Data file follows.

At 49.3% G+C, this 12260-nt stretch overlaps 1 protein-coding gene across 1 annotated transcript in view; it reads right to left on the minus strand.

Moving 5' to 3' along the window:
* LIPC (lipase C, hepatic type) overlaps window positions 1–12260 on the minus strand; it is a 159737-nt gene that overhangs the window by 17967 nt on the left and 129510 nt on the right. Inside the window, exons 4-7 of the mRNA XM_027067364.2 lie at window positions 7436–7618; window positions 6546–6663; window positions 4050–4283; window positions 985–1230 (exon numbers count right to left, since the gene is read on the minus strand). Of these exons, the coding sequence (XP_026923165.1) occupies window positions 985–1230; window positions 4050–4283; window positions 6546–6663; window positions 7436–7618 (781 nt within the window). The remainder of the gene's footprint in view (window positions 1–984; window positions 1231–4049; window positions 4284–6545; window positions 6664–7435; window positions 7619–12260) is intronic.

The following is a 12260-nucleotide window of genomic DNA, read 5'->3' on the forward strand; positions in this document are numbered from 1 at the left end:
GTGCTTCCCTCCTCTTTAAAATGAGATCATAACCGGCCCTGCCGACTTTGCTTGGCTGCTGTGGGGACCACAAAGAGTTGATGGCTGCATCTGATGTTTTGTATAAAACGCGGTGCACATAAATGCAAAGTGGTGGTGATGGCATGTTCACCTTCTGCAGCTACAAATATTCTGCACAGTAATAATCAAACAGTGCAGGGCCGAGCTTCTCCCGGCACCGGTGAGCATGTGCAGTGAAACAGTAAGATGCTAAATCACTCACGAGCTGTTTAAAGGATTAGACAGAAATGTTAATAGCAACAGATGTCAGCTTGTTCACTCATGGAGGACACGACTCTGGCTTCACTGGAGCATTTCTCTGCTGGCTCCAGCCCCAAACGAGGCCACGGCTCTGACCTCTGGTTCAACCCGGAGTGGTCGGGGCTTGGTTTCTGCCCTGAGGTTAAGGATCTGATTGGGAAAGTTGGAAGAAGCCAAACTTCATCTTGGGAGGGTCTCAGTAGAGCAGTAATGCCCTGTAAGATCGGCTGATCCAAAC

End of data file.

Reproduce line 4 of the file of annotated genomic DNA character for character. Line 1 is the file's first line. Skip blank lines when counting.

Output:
The following is a 12260-nucleotide window of genomic DNA, read 5'->3' on the forward strand; positions in this document are numbered from 1 at the left end: